Fighting Crime with Graph Learning
Who is this presentation for?Data scientists, CTOs, Researchers, Finance, Other
Organized crime inflicts human suffering on a genocidal scale: the Mexican drug cartels have murdered 150,000 people since 2006; upwards of 700,000 people per year are ``exported’’ in a human trafficking industry enslaving an estimated 40 million people. These nefarious industries rely on sophisticated money laundering schemes to operate. Despite tremendous resources dedicated to anti-money laundering (AML) only a tiny fraction of illicit activity is prevented. The research community can help. In this brief paper, we map the structural and behavioral dynamics driving the technical challenge. We review AML methods, current and emergent. We provide a first look at scalable graph convolutional neural networks for forensic analysis of financial data, which is massive, dense, and dynamic. We report preliminary experimental results using a large synthetic graph (1M nodes, 9M edges) generated by a data simulator we created called AMLSim. We consider opportunities for high performance efficiency, in terms of computation and memory, and we share results from a simple graph compression experiment. Our results support our working hypothesis that graph deep learning for AML bears great promise in the fight against criminal financial activity.
Prerequisite knowledgeBasic understanding of data science and graph structures; a finance audience would be great but not required
What you'll learnGraph deep learning is a powerful tool for finance and other applications
MIT-IBM Watson AI Lab
Mark Weber (@markrweber) is a research scientist at the MIT-IBM Watson AI Lab. His expertise is connecting dots across disciplines to develop emergent technologies for positive real-world impact. Mark’s current work involves the development of new graph analytics methods for anti-money laundering (see https://www.markrweber.com/graph-deep-learning/).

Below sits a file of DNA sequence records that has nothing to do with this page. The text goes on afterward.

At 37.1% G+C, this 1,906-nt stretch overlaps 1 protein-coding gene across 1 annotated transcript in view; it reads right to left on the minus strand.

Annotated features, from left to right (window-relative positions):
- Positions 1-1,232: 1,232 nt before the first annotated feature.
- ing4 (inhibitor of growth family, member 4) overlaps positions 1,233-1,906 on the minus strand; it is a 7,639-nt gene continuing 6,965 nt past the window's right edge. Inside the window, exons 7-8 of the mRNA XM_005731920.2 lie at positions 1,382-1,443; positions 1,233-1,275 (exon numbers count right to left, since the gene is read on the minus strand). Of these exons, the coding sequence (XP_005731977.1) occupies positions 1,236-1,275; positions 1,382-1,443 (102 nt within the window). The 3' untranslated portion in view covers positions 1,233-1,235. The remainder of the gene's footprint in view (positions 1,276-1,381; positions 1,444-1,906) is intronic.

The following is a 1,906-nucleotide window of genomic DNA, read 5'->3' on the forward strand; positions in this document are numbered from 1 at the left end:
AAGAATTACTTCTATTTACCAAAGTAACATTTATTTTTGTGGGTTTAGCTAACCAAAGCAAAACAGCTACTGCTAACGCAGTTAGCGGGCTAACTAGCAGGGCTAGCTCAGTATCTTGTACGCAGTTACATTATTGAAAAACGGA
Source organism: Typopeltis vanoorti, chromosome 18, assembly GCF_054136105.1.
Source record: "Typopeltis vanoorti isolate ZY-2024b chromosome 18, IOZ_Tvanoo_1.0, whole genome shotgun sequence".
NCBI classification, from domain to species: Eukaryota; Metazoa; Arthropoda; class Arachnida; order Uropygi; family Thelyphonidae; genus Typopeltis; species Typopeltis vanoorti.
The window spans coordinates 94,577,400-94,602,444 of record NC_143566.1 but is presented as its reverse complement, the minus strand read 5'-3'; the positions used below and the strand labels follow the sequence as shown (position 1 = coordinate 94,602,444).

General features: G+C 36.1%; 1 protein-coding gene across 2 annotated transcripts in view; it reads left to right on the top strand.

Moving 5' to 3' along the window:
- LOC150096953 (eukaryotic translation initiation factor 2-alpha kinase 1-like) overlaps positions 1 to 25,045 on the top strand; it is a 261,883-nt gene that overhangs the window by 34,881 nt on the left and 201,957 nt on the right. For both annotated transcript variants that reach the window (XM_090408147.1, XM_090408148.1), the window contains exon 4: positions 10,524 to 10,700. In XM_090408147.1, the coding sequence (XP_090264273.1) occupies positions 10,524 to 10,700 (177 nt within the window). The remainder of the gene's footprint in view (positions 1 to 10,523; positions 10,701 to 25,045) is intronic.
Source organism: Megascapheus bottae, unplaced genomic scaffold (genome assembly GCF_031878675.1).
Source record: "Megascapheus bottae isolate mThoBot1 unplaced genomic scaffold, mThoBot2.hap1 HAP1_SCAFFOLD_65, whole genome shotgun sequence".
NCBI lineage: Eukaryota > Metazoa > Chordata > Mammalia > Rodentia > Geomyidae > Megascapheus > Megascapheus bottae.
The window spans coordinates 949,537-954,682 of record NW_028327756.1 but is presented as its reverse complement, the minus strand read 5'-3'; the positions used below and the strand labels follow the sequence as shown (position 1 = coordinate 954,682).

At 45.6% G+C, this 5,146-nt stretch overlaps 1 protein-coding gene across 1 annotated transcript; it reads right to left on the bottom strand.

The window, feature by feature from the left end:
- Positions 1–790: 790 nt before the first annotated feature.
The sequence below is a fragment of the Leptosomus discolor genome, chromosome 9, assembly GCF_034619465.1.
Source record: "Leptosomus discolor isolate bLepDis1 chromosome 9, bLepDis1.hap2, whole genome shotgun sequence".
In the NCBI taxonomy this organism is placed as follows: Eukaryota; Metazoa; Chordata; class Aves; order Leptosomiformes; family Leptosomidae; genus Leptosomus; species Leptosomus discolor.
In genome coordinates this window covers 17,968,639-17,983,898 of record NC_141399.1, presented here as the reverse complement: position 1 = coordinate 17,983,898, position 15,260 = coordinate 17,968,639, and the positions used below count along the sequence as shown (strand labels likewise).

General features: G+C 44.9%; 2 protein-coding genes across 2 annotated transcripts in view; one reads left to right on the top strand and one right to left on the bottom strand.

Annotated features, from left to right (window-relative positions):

Mark cut his teeth at the MIT Media Lab working at the Digital Currency Initiative, where he led the development of the b_verify protocol for publicly verifiable records, focused on warehouse receipts in agricultural supply chains. Papers and open-source code here: https://www.markrweber.com/b_verify/. Mark earned an MBA in finance from MIT Sloan, where he was a Fellow at the Legatum Center for Entrepreneurship & Development.
Prior to MIT, Mark produced documentary films on political economy and development, most notably a film called Poverty, Inc., winner of over 50 film festival honors and the $100,000 Templeton Freedom Award (available on Netflix and other platforms via www.povertyinc.org).
As a public speaker, Mark enjoys opportunities to share his research and learn from others. He has delivered talks at over 100 top universities, organizations, and events around the world.
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